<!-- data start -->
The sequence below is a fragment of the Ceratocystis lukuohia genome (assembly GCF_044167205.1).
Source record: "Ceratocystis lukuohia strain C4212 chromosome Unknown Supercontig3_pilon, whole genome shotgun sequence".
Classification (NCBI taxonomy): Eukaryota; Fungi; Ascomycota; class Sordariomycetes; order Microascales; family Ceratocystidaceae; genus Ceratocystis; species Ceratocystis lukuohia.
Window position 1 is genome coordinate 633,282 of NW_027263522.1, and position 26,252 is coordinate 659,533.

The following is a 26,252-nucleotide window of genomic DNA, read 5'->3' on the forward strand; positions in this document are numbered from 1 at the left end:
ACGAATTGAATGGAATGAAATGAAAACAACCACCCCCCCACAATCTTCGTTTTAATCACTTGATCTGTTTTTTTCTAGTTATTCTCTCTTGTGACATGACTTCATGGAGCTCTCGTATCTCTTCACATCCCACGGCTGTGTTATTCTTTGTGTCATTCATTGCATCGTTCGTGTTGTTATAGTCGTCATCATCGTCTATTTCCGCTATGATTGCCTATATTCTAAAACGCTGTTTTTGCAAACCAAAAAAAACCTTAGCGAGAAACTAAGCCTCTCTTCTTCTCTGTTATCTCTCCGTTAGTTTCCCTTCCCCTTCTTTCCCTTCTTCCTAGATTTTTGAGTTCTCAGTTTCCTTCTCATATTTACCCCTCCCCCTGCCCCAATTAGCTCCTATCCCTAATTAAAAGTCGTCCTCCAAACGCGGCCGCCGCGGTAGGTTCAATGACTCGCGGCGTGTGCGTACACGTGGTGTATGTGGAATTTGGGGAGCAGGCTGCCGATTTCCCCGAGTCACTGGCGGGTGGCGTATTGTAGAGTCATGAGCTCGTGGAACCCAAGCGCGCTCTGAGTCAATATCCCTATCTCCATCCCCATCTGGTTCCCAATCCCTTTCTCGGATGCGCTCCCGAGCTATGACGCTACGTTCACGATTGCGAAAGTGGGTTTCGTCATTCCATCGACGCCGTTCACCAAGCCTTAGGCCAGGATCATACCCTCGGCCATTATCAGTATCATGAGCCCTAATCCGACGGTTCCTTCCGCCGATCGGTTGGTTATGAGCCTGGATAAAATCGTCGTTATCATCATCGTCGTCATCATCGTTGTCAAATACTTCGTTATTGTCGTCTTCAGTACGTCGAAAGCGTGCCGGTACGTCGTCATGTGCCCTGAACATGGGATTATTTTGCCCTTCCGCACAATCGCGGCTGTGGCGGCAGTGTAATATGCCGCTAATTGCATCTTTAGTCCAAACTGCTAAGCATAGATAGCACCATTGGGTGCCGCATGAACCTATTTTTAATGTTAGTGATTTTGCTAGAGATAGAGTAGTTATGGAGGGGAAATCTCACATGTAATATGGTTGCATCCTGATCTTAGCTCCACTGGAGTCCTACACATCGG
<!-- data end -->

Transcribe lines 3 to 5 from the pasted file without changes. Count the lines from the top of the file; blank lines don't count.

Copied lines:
Classification (NCBI taxonomy): Eukaryota; Fungi; Ascomycota; class Sordariomycetes; order Microascales; family Ceratocystidaceae; genus Ceratocystis; species Ceratocystis lukuohia.
Window position 1 is genome coordinate 633,282 of NW_027263522.1, and position 26,252 is coordinate 659,533.

The following is a 26,252-nucleotide window of genomic DNA, read 5'->3' on the forward strand; positions in this document are numbered from 1 at the left end: